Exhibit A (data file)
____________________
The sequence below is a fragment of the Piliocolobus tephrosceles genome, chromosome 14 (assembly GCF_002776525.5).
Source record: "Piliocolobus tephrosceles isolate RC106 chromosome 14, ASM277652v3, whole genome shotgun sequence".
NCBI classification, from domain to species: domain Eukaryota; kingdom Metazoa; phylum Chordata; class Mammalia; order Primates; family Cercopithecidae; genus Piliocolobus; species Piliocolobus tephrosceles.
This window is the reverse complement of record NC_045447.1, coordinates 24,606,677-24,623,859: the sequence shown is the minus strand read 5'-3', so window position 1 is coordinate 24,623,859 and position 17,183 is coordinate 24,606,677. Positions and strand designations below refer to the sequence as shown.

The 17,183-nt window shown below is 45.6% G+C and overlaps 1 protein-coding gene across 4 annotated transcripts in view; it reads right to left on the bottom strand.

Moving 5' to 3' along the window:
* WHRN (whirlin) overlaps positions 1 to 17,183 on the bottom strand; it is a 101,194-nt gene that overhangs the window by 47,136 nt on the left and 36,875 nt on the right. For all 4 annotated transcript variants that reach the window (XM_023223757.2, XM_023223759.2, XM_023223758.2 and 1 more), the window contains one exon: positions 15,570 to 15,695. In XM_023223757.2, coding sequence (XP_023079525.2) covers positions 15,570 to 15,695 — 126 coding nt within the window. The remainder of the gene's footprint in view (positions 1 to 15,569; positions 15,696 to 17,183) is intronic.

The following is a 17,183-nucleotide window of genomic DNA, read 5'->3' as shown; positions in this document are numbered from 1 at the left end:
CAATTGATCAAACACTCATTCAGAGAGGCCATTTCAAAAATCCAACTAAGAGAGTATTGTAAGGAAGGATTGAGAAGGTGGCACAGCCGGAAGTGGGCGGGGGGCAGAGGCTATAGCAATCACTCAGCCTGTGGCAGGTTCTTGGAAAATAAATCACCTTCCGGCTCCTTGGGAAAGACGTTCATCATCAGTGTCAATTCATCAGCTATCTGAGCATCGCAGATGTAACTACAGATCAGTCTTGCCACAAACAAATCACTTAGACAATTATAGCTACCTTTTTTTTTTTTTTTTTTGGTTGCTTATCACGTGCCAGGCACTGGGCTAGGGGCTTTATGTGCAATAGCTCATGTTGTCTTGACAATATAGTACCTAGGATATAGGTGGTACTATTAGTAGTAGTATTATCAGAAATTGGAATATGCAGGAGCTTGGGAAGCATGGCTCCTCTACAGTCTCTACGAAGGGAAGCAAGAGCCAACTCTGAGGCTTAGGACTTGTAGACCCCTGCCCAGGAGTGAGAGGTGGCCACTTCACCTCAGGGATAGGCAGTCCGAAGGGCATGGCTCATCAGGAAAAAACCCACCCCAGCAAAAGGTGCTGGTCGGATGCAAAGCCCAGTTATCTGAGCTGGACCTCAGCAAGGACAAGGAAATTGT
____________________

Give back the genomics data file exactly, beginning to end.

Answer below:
The sequence below is a fragment of the Piliocolobus tephrosceles genome, chromosome 14 (assembly GCF_002776525.5).
Source record: "Piliocolobus tephrosceles isolate RC106 chromosome 14, ASM277652v3, whole genome shotgun sequence".
NCBI classification, from domain to species: domain Eukaryota; kingdom Metazoa; phylum Chordata; class Mammalia; order Primates; family Cercopithecidae; genus Piliocolobus; species Piliocolobus tephrosceles.
This window is the reverse complement of record NC_045447.1, coordinates 24,606,677-24,623,859: the sequence shown is the minus strand read 5'-3', so window position 1 is coordinate 24,623,859 and position 17,183 is coordinate 24,606,677. Positions and strand designations below refer to the sequence as shown.

The 17,183-nt window shown below is 45.6% G+C and overlaps 1 protein-coding gene across 4 annotated transcripts in view; it reads right to left on the bottom strand.

Moving 5' to 3' along the window:
* WHRN (whirlin) overlaps positions 1 to 17,183 on the bottom strand; it is a 101,194-nt gene that overhangs the window by 47,136 nt on the left and 36,875 nt on the right. For all 4 annotated transcript variants that reach the window (XM_023223757.2, XM_023223759.2, XM_023223758.2 and 1 more), the window contains one exon: positions 15,570 to 15,695. In XM_023223757.2, coding sequence (XP_023079525.2) covers positions 15,570 to 15,695 — 126 coding nt within the window. The remainder of the gene's footprint in view (positions 1 to 15,569; positions 15,696 to 17,183) is intronic.

The following is a 17,183-nucleotide window of genomic DNA, read 5'->3' as shown; positions in this document are numbered from 1 at the left end:
CAATTGATCAAACACTCATTCAGAGAGGCCATTTCAAAAATCCAACTAAGAGAGTATTGTAAGGAAGGATTGAGAAGGTGGCACAGCCGGAAGTGGGCGGGGGGCAGAGGCTATAGCAATCACTCAGCCTGTGGCAGGTTCTTGGAAAATAAATCACCTTCCGGCTCCTTGGGAAAGACGTTCATCATCAGTGTCAATTCATCAGCTATCTGAGCATCGCAGATGTAACTACAGATCAGTCTTGCCACAAACAAATCACTTAGACAATTATAGCTACCTTTTTTTTTTTTTTTTTTGGTTGCTTATCACGTGCCAGGCACTGGGCTAGGGGCTTTATGTGCAATAGCTCATGTTGTCTTGACAATATAGTACCTAGGATATAGGTGGTACTATTAGTAGTAGTATTATCAGAAATTGGAATATGCAGGAGCTTGGGAAGCATGGCTCCTCTACAGTCTCTACGAAGGGAAGCAAGAGCCAACTCTGAGGCTTAGGACTTGTAGACCCCTGCCCAGGAGTGAGAGGTGGCCACTTCACCTCAGGGATAGGCAGTCCGAAGGGCATGGCTCATCAGGAAAAAACCCACCCCAGCAAAAGGTGCTGGTCGGATGCAAAGCCCAGTTATCTGAGCTGGACCTCAGCAAGGACAAGGAAATTGT